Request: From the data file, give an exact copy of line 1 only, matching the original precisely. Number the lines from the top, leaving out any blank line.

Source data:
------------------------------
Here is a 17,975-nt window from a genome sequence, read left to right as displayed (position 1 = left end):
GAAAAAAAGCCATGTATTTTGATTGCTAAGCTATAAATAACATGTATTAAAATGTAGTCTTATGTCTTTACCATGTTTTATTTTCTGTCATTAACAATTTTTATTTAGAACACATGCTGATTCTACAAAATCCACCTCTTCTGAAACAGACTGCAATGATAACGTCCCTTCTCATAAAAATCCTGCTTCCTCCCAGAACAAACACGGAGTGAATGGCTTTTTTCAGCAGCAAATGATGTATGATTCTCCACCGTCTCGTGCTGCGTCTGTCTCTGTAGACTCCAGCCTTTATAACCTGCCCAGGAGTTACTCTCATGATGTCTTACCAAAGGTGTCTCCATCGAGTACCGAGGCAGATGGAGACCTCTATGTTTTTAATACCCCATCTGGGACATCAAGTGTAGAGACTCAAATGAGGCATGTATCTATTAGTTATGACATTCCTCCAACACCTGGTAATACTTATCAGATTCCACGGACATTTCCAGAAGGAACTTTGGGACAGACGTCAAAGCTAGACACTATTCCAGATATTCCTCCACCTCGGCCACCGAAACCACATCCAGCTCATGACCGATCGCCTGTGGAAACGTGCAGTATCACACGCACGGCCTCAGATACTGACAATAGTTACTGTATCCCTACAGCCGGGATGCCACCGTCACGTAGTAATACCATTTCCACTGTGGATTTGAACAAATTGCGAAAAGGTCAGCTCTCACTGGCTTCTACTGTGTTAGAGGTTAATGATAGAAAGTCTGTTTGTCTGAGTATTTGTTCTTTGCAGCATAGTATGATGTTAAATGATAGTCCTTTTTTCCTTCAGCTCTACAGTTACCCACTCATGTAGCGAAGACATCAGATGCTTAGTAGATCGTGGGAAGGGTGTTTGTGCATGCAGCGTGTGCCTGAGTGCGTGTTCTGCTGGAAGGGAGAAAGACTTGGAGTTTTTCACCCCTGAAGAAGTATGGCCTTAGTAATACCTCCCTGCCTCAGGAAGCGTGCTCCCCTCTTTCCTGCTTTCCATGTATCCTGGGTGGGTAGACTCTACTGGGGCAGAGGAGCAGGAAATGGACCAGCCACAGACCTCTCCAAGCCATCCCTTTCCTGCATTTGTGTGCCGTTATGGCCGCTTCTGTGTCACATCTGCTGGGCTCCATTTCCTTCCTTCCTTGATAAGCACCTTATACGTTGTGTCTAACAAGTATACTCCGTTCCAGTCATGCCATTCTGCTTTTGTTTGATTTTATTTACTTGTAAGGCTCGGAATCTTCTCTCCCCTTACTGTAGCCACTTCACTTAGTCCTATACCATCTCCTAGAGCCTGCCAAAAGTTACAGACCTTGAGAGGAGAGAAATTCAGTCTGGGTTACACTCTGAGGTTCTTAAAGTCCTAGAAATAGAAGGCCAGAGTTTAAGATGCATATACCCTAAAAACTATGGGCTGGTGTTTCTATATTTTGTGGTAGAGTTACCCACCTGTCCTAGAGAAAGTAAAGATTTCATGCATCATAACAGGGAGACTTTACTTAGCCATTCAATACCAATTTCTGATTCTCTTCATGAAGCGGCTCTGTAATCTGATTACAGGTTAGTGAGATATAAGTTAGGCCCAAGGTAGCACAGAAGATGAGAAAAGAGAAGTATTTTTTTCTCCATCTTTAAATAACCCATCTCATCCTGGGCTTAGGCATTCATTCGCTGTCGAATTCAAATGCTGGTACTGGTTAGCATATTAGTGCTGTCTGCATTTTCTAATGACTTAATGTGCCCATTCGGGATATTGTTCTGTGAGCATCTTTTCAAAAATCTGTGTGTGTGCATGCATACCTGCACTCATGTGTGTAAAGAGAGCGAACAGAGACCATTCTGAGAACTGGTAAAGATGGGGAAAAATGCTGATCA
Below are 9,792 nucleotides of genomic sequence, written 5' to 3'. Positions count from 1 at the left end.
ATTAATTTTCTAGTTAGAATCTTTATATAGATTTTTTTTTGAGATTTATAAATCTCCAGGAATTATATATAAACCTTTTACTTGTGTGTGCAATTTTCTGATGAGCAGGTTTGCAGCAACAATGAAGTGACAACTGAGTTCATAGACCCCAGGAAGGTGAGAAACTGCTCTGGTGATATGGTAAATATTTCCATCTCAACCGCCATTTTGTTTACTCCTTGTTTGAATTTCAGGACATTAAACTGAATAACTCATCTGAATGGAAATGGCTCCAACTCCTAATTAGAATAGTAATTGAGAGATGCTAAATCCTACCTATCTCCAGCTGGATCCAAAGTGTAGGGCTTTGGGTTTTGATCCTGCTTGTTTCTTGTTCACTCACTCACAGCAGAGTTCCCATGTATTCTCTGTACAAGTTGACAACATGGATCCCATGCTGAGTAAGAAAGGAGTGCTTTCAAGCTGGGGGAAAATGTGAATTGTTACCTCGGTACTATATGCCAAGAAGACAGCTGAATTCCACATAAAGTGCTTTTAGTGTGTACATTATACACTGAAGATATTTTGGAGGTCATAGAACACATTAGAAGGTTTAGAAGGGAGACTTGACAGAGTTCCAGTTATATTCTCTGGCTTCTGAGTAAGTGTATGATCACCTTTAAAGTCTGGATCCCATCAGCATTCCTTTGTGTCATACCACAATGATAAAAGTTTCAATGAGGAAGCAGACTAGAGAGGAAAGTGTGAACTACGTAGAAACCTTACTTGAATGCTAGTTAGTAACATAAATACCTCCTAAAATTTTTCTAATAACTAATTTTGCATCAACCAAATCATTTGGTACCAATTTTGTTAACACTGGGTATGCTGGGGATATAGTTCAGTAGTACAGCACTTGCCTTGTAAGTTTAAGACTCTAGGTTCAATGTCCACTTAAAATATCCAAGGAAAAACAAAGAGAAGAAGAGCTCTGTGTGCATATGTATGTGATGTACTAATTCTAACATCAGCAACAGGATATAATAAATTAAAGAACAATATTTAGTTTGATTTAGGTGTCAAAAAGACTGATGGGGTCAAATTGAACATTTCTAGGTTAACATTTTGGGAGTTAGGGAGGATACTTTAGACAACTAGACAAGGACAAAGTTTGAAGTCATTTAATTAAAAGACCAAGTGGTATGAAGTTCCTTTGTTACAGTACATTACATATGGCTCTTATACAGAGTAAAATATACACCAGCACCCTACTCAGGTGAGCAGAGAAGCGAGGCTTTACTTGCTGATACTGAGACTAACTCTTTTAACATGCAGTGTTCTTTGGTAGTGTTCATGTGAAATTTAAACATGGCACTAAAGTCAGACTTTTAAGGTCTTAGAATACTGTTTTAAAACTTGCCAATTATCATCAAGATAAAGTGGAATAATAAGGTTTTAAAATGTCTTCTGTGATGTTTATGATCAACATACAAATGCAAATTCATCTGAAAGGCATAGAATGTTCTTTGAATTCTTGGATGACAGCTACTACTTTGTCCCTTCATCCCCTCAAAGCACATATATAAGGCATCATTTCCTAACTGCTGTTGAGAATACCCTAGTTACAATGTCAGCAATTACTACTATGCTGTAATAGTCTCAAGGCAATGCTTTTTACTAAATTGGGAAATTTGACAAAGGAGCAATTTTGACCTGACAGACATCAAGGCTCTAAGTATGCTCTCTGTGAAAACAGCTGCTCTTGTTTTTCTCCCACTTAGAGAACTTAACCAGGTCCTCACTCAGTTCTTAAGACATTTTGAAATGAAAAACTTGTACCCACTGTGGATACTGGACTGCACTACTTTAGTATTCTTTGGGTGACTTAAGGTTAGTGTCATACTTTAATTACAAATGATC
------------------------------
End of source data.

Here is a 17,975-nt window from a genome sequence, read left to right as displayed (position 1 = left end):